NEW JERSEY — It’s a multi-billion dollar industry built completely on fantasy and speculation, but now, the online fantasy sports business is facing major new scrutiny, on a big day in sports speculation.
Nevada authorities have now forced the industry’s websites to cease operation in the state until they get gambling licenses. The news comes on the same day that the online sites faced tougher scrutiny from New York State’s top lawyer, and New Jersey got a big step closer to having sports gambling legalized. Betting on sports match outcomes — which is gambling — and creating fantasy teams and leagues online — whose biggest facilitators insist is not gambling — are both definitely one thing: big business. The Garden State wants as big a piece of the industry’s $400 billion in bets as it can get, in tax revenue.
“It’s a bonanza for our tourism,” said New Jersey State Senator Raymond Lesniak, a Democrat from Elizabeth. “We’re on the road to getting it done.”
Lesniak is the leading proponent of legalized gambling in New Jersey. He was reacting to the fact that a federal court that had rejected sports gambling in New Jersey in the past has decided to re-hear the case.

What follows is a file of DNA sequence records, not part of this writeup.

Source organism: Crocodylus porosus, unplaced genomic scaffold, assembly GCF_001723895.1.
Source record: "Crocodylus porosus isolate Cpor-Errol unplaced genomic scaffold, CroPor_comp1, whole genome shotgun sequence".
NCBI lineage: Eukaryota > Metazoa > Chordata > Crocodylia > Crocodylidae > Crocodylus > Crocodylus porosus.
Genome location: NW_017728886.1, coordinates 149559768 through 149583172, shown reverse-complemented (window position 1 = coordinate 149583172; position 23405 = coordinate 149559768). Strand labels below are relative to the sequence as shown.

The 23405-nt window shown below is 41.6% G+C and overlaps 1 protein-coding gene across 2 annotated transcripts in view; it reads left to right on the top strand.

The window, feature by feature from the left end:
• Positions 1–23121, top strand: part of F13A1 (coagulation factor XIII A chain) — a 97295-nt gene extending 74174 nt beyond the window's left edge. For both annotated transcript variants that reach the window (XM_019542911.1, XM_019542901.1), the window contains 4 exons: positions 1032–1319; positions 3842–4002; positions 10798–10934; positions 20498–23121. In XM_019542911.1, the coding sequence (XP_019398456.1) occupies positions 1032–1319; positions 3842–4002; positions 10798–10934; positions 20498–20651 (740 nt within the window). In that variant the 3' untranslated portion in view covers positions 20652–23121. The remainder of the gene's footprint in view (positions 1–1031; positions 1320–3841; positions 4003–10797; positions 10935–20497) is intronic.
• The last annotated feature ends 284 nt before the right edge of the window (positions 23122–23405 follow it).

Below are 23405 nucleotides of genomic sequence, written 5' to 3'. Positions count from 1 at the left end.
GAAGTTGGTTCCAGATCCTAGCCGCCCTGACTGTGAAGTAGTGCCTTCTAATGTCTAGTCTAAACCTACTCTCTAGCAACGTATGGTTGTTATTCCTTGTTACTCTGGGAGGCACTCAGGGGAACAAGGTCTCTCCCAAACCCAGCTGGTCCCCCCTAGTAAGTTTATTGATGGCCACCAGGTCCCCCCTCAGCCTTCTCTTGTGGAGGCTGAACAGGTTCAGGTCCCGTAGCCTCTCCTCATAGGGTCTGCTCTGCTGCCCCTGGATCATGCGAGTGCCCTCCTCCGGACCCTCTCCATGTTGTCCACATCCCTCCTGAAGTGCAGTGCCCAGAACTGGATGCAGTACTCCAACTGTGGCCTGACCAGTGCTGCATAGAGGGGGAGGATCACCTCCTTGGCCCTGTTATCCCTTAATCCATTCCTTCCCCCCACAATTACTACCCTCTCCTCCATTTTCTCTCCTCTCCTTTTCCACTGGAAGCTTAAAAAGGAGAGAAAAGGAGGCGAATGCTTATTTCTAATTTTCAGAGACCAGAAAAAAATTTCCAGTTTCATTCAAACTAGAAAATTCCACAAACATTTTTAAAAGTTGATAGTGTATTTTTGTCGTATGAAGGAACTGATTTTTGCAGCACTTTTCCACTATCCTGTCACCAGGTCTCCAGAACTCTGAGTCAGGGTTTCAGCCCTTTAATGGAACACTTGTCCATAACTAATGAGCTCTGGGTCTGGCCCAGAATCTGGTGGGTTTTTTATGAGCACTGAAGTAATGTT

“I’m hoping that we can get sports betting by the Super Bowl,” the senator said to PIX11 News in a phone interview from France. He added that if the court doesn’t decide on the case before February is over, he’s confident that “as a consolation, [by] March Madness” gambling on sports contests will be legal at New Jersey’s casinos and racetracks.
“I’m sure there’s some politics behind it,” said former prosecutor Julie Rendelman about the highly unprecedented decision by the federal court to re-hear New Jersey’s petition. “Fantasy football has promulgated them to do more and rethink their decision,” she said.
Her comment mentioned another key aspect of recent developments in sports speculation. Daily Fantasy Sports, or DFS, is business so big that some sports team owners have bought into online sites.
However, after employees at the two biggest online sites, Fan Duel and Draft Kings, got six-figure payouts from playing online themselves, New York Attorney General Eric Schneiderman demanded that on Thursday those companies present detailed information about who at their firms has access to insider information. Also, now, the FBI is investigating the two companies.
The firms have said that they have now implemented policies prohibiting employees from participating in DFS activities.